Very few other people would ever be able to do this because of the prohibitive legal costs involved. But President Zuma’s marathon legal diversion has been financed, from the start, by taxpayers’ money. His costs in this case will undoubtedly exceed the R206-million spent on upgrading his private residence in Nkandla.
There is something particularly ironic and tragic about public money being used to subvert the very democracy for which so many struggled for so long.
So finances won’t prevent the President from appealing the High Court’s order on Friday. The more interesting question is this: will the Supreme Court of Appeal agree to hear the case? After all, a full bench of that court already ruled, early in 2012, that the relevant documents and tapes must be handed to the DA’s lawyers within 14 days.
The NPA passed the buck to Zuma’s lawyers who said that all the documents were privileged and confidential and could not be handed over. So they simply ignored the order.
That little delaying tactic required us to go back to the High Court seeking an order to compel the NPA to execute an order already handed down by the Appeal Court 18 months earlier – an unprecedented situation in a democracy.
So now we wait to hear what Zuma’s lawyers will think up next to prevent the truth from emerging. And we wait with particular interest to see whether the NPA will abide by the latest court order, or effectively assist President Zuma in his delaying tactics. This, on its own, suggests that the NPA’s decision to drop the charges was neither rational nor legally based.
But there is more.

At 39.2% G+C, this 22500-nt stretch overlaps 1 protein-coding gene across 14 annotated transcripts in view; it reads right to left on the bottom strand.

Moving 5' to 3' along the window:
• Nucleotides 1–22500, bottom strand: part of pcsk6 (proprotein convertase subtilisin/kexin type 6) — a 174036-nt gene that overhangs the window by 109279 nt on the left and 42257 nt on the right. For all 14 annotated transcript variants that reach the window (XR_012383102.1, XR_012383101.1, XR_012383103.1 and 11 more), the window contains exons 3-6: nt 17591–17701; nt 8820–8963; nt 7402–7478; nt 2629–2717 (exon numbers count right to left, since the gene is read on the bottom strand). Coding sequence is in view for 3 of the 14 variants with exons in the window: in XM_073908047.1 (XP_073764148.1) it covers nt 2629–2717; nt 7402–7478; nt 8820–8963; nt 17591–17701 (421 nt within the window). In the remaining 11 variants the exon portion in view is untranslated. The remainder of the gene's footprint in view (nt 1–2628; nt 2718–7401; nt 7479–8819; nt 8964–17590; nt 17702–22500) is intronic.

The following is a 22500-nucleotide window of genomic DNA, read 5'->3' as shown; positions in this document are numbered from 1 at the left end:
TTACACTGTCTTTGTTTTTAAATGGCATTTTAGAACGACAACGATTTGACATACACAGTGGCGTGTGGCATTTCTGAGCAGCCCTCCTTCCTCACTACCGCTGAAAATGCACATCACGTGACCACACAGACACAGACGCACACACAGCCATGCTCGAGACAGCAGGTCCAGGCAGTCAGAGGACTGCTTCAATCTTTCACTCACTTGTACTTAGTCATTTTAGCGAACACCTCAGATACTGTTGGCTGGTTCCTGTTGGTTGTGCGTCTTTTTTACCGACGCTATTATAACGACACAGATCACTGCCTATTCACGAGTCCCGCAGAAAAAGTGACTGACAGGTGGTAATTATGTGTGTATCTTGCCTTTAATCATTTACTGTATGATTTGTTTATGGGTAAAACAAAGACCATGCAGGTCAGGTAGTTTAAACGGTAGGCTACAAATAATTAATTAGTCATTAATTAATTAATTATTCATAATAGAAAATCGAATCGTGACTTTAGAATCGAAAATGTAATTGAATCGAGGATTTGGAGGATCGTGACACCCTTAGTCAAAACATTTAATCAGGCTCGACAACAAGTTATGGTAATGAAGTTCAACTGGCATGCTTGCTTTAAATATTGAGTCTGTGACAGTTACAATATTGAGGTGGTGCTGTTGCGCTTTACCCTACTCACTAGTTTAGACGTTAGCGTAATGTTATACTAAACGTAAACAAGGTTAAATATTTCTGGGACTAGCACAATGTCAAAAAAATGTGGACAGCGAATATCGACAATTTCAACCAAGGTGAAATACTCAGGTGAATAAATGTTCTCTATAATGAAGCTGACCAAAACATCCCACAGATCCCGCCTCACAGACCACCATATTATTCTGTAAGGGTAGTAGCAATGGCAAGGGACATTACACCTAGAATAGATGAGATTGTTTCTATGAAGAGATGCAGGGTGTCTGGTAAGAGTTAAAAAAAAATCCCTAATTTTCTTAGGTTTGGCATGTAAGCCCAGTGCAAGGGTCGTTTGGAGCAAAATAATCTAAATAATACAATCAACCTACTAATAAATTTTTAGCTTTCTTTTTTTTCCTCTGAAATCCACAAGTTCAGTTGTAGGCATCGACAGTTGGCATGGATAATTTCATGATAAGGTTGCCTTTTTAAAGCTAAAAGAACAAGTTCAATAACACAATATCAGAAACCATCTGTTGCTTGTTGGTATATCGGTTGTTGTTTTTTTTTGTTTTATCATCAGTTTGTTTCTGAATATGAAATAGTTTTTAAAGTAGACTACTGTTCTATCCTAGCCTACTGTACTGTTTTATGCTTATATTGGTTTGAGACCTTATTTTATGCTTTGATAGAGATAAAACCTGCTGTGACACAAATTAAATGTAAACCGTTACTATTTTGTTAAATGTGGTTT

The current National Director of Public Prosecutions Nomgcobo Jiba serves in an “acting” capacity. The position has been vacant since the Democratic Alliance successfully petitioned the court to pronounce the previous incumbent, Menzi Simelane, unfit to hold that office, and nullified President Zuma’s appointment of him in 2011. According to the constitution the President appoints the National Director of Public Prosecutions.
Now we have the bizarre and unprecedented situation where an Acting NDPP has to determine the fate of the man who has the power to appoint her (or anyone else) to the position permanently.
The question arises: does the President delay the appointment of suitably qualified, “fit and proper” people to such positions to serve his own interests?
Our constitution writers did not anticipate this conflict of interests, because they did not anticipate that voters would overwhelmingly elect a Presidential candidate who refused to go to court to answer charges of corruption, fraud, money laundering and racketeering.
But that is what happened in the general election of 2009.
And in the end, the future of democracy lies in the hands of the voters.
That is where the DA comes in. We were also elected by millions of voters and we will execute their mandate to defend the constitution and the rule of law. We know that the future of every single South African (whatever their political affiliation) depends on it.
And we will defend these principles for however long it takes and however much it costs.